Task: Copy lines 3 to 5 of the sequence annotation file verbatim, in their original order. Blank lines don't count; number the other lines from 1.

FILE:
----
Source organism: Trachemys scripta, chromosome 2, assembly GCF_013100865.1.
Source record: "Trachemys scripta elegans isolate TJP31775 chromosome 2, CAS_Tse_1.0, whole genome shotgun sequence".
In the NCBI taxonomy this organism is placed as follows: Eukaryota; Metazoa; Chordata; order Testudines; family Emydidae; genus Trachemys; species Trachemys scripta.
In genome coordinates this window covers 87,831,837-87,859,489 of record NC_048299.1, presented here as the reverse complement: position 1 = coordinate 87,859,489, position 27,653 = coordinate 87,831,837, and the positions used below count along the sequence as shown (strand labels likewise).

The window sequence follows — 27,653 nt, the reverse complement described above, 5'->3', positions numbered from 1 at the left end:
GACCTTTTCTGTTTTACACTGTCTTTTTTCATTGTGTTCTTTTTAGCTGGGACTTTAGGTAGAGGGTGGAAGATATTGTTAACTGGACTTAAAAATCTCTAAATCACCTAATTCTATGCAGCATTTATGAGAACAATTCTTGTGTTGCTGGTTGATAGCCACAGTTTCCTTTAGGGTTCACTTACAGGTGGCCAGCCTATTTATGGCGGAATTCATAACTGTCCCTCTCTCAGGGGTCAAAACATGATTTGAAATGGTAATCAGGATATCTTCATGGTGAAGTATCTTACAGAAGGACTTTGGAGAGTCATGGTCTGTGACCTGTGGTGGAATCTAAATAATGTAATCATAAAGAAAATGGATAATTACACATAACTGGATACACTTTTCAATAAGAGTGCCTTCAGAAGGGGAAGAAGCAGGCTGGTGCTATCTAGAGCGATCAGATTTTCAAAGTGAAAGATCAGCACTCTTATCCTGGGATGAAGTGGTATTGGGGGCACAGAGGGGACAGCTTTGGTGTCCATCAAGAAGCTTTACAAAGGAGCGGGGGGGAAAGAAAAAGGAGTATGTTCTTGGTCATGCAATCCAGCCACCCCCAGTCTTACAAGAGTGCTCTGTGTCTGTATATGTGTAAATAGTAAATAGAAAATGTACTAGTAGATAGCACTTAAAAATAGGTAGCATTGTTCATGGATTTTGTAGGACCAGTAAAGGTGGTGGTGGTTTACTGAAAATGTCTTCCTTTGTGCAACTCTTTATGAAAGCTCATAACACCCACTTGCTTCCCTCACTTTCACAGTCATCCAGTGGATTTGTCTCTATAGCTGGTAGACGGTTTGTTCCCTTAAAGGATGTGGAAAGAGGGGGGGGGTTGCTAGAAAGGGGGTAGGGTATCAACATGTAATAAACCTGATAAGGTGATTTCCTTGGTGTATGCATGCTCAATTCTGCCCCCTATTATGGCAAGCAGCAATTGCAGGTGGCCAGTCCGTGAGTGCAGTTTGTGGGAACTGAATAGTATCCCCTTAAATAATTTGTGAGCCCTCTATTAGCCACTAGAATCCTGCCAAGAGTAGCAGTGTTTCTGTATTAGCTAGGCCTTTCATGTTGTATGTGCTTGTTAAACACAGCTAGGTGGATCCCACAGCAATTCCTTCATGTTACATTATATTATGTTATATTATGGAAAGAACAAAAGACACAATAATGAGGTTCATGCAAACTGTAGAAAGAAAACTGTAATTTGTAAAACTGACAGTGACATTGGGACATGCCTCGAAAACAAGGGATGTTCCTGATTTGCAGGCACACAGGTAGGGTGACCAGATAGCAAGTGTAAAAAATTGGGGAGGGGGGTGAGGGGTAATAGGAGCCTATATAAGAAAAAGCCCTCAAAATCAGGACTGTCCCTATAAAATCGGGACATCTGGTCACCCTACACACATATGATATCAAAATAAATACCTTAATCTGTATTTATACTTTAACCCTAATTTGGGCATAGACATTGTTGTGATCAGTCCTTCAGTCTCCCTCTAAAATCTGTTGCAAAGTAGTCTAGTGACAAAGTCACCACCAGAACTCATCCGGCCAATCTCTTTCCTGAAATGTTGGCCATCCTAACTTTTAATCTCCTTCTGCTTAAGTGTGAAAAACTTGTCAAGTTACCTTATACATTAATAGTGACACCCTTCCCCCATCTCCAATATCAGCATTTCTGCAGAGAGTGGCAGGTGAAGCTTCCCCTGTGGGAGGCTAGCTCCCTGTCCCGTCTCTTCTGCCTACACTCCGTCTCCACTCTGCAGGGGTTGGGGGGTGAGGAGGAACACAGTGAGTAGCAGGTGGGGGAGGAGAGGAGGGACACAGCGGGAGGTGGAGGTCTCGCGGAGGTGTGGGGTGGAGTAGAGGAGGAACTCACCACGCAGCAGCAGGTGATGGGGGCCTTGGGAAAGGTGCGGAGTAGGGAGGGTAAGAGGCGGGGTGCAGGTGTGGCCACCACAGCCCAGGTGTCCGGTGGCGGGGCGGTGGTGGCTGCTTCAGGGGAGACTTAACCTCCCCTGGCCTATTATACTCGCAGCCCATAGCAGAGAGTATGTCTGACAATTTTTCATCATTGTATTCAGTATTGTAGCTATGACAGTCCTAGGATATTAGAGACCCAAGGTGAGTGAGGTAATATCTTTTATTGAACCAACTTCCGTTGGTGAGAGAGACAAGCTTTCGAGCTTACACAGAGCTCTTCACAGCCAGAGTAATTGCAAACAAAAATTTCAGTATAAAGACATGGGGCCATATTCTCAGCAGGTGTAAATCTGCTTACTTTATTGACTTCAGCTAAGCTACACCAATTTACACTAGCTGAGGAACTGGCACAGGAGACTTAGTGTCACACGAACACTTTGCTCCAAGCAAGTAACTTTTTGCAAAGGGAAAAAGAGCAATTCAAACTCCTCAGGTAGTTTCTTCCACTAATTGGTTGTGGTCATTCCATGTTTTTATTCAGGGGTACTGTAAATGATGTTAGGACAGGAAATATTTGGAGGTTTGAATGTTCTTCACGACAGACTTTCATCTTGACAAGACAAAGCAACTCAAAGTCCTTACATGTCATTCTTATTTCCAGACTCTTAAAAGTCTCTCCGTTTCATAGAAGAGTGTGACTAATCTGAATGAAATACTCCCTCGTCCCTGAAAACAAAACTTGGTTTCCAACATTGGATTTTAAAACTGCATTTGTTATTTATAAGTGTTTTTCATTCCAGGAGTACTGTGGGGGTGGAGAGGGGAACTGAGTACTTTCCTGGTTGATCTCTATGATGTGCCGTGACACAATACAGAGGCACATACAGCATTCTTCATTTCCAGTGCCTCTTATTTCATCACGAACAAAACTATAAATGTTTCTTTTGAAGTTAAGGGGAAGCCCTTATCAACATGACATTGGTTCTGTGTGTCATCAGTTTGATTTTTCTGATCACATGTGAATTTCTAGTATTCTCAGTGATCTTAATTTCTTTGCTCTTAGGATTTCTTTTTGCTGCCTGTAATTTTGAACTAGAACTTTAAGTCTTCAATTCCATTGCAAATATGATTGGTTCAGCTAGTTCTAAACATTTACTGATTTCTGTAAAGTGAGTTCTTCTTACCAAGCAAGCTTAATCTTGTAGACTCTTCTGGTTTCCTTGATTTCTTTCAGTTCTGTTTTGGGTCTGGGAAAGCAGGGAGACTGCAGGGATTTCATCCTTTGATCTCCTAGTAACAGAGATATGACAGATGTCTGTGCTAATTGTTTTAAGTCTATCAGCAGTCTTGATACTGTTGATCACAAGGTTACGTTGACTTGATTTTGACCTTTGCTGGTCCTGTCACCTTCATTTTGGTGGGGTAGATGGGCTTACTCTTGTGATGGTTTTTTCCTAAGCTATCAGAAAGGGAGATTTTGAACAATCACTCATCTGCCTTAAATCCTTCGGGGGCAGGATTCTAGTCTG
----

In the NCBI taxonomy this organism is placed as follows: Eukaryota; Metazoa; Chordata; order Testudines; family Emydidae; genus Trachemys; species Trachemys scripta.
In genome coordinates this window covers 87,831,837-87,859,489 of record NC_048299.1, presented here as the reverse complement: position 1 = coordinate 87,859,489, position 27,653 = coordinate 87,831,837, and the positions used below count along the sequence as shown (strand labels likewise).

The window sequence follows — 27,653 nt, the reverse complement described above, 5'->3', positions numbered from 1 at the left end: